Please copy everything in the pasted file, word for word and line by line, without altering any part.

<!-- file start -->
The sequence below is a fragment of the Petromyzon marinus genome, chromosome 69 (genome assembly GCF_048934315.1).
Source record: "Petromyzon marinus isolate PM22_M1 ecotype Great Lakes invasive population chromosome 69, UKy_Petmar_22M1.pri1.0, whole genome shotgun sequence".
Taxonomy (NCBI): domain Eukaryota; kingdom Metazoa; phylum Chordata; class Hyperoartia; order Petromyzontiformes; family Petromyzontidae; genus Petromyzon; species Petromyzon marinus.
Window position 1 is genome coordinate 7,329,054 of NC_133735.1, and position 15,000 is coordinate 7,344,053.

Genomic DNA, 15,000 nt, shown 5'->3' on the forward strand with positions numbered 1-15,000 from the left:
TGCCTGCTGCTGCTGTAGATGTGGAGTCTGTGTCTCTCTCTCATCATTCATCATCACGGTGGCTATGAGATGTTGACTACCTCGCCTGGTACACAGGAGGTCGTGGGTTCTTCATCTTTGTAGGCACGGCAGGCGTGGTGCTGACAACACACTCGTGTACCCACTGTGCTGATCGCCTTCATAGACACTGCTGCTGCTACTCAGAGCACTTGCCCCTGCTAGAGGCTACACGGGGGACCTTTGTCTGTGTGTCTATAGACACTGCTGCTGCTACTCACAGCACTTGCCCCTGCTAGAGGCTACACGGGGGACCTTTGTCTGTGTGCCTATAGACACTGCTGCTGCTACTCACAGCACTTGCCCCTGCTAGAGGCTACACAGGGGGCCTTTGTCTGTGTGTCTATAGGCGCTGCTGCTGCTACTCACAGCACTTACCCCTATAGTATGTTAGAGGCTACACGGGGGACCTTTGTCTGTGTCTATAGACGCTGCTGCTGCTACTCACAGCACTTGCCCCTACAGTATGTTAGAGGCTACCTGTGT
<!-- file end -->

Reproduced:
The sequence below is a fragment of the Petromyzon marinus genome, chromosome 69 (genome assembly GCF_048934315.1).
Source record: "Petromyzon marinus isolate PM22_M1 ecotype Great Lakes invasive population chromosome 69, UKy_Petmar_22M1.pri1.0, whole genome shotgun sequence".
Taxonomy (NCBI): domain Eukaryota; kingdom Metazoa; phylum Chordata; class Hyperoartia; order Petromyzontiformes; family Petromyzontidae; genus Petromyzon; species Petromyzon marinus.
Window position 1 is genome coordinate 7,329,054 of NC_133735.1, and position 15,000 is coordinate 7,344,053.

Genomic DNA, 15,000 nt, shown 5'->3' on the forward strand with positions numbered 1-15,000 from the left:
TGCCTGCTGCTGCTGTAGATGTGGAGTCTGTGTCTCTCTCTCATCATTCATCATCACGGTGGCTATGAGATGTTGACTACCTCGCCTGGTACACAGGAGGTCGTGGGTTCTTCATCTTTGTAGGCACGGCAGGCGTGGTGCTGACAACACACTCGTGTACCCACTGTGCTGATCGCCTTCATAGACACTGCTGCTGCTACTCAGAGCACTTGCCCCTGCTAGAGGCTACACGGGGGACCTTTGTCTGTGTGTCTATAGACACTGCTGCTGCTACTCACAGCACTTGCCCCTGCTAGAGGCTACACGGGGGACCTTTGTCTGTGTGCCTATAGACACTGCTGCTGCTACTCACAGCACTTGCCCCTGCTAGAGGCTACACAGGGGGCCTTTGTCTGTGTGTCTATAGGCGCTGCTGCTGCTACTCACAGCACTTACCCCTATAGTATGTTAGAGGCTACACGGGGGACCTTTGTCTGTGTCTATAGACGCTGCTGCTGCTACTCACAGCACTTGCCCCTACAGTATGTTAGAGGCTACCTGTGT